Falmer

FLOWERS: The Flower Festival that took place over the last weekend in June raised upwards of £1800 pounds in aid of St Laurence Church, which is a fine effort. It is good to know that all our hard work was worth it. There continue to be funds coming in from the plants that are still selling during Sunday afternoon teas and, indeed, anytime. People can help themselves to plants and leave a donation.

SUMMER: Now, in high summer, it is wonderful to take the road down to Mary Farm. I say down, but the beginning of the walk at the bottom of Ridge Road, is a steep climb. You walk up, admiring the view off to the right, of the sweep of the downs all the way to Eastbourne on a clear day. Then the hedgerows catch your attention, alive with small birds. Yellowhammers, warblers, and a family of newly fledged long-tailed tits flit about and chatter amongst themselves. Finally, feeling quite hot, you reach the top of the hill and then you are going down, plunging into the shadows where the trees that grow either side of the road meet overhead. The sunlight flickers through the gaps and then you are out in the sunshine again and looking at the vast field sloping down and then up again to your left. Clouds of butterflies are along the edge of the Beech woods, gatekeepers, meadow browns and marbled whites. Sometimes you will see a Buzzard patrolling the field for rabbits, or there may be Roe deer taking advantage of the grazing. At last you arrive at the little cluster of houses that make up Mary Farm. You could go on to Ditchling Beacon, or up to Streathill farm and circle back or you could just turn about and stomp back up the hill and down again to Falmer. As I write this the rain is coming down and the wind blowing, but I can assure you on a fine day the walk is lovely.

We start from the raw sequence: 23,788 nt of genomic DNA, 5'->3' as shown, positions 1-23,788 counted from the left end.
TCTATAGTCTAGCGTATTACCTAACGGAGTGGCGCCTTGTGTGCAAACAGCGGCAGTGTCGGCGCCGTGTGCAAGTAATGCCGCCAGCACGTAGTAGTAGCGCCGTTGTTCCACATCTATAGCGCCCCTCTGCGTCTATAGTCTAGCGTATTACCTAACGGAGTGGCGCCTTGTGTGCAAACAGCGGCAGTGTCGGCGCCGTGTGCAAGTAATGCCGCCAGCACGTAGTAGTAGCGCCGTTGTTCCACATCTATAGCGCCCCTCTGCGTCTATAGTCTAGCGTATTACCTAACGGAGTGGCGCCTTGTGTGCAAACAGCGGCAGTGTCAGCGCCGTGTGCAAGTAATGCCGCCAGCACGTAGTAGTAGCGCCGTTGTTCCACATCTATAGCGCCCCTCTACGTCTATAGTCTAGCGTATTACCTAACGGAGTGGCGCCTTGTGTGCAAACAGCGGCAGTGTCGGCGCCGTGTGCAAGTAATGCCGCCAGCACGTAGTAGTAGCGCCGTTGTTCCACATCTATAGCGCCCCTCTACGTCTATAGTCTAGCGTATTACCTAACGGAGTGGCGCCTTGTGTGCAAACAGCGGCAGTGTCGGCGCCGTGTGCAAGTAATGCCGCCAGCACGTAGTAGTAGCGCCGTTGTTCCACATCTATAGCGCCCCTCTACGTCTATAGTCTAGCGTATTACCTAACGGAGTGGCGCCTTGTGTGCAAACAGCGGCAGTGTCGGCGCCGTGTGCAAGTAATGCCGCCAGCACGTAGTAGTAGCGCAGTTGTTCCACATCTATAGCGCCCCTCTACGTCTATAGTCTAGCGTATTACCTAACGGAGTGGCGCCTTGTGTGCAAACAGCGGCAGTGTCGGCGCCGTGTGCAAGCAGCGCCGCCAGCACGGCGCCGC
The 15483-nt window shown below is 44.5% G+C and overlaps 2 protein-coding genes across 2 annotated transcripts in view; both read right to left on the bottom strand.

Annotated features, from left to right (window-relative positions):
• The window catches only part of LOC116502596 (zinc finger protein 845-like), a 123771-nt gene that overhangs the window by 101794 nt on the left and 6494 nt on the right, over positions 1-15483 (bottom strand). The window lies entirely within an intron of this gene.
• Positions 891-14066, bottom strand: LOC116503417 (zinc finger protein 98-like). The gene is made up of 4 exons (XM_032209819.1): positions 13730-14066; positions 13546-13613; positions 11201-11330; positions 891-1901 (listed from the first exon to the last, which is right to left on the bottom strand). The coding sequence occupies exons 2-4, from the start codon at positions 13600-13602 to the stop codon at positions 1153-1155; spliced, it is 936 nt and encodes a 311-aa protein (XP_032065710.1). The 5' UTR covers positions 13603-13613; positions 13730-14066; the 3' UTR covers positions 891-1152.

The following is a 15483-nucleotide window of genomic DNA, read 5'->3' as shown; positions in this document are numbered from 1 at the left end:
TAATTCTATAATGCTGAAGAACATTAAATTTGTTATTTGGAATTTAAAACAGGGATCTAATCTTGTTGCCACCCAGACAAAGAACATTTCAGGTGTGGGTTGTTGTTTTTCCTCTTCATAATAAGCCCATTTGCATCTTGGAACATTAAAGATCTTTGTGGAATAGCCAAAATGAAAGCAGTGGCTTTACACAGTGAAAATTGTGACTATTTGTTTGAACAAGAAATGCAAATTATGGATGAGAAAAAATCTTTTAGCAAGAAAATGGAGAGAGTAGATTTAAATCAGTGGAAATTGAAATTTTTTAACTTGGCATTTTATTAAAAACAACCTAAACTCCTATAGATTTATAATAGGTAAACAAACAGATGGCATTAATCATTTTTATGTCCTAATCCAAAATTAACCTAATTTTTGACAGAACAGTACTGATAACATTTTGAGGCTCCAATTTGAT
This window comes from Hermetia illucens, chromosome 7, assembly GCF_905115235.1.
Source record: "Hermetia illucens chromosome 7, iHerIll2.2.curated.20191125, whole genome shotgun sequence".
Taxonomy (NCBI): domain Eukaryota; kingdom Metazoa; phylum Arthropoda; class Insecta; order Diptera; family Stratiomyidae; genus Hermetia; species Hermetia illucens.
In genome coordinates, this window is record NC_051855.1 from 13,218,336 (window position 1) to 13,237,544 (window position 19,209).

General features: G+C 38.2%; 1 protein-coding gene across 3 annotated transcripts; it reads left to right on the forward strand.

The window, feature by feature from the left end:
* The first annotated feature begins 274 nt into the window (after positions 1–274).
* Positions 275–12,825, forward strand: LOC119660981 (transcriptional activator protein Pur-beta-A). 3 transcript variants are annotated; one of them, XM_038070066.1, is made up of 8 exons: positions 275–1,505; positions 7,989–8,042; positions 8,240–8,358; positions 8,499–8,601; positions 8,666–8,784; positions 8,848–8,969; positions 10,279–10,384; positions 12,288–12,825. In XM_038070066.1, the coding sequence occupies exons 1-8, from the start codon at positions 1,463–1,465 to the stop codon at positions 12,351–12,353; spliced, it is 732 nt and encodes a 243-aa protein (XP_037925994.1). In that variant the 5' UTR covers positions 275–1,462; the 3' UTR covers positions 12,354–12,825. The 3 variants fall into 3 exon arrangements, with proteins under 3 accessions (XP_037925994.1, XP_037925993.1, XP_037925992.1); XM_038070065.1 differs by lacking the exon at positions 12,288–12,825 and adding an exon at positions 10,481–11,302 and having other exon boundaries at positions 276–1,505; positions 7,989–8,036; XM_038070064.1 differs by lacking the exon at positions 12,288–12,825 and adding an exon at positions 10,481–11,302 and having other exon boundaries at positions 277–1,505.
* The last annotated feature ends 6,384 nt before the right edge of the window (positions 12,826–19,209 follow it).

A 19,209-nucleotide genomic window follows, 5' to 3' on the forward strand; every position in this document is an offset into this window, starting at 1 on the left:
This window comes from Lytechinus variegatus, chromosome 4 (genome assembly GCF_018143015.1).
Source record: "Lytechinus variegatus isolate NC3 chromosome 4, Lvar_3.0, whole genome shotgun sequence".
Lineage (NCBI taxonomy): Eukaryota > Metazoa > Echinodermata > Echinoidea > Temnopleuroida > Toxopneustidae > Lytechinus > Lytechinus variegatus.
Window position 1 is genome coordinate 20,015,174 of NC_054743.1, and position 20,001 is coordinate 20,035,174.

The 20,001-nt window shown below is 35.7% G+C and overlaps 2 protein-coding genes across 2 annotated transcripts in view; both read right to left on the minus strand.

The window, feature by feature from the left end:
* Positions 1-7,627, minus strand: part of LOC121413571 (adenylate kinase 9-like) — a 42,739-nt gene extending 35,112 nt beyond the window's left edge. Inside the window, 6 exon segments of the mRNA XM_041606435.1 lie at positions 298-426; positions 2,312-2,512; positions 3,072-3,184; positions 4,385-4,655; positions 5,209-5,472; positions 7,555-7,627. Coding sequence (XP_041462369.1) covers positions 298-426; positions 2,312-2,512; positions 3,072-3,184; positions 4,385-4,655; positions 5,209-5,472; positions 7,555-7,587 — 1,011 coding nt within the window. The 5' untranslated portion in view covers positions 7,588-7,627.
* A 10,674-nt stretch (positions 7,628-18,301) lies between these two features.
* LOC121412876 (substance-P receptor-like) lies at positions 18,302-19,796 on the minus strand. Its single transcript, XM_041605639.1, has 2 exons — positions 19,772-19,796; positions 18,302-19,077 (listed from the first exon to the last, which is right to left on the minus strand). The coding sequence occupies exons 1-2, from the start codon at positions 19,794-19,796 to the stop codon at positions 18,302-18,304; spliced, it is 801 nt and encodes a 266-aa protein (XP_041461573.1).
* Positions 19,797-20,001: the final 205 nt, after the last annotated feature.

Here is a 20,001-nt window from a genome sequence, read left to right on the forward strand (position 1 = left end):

WILDLIFE: We are overrun with squirrels at the moment. The beastly little things are eating all our carefully grown fruit and veg. They are nibbling the courgettes and running off with the apricots, they haven’t tried the chillies yet, I wish they would it might give them a nasty shock. More welcome are the little gangs of new fledged blue tits and the dedicated parent thrushes that have been feeding their young on the ground. I hope they don’t come to any harm.

WORKSHOPS: There are some interesting events listed on the University of Sussex website. I didn’t realise there were so many talks at the Keep on all sorts of subjects. I am also intrigued by the workshops running at the Laboratory of Apiculture and Social Insects. There is one this Saturday (tomorrow) from 1pm to 5pm, on planting the right flowers to attract bees. You can call the University to book a place. If you are a beekeeper you may be interested in the ‘Integrated varroa management workshop’ on August 7 at 1pm. Apparently this workshop is about methods of pest and disease control.

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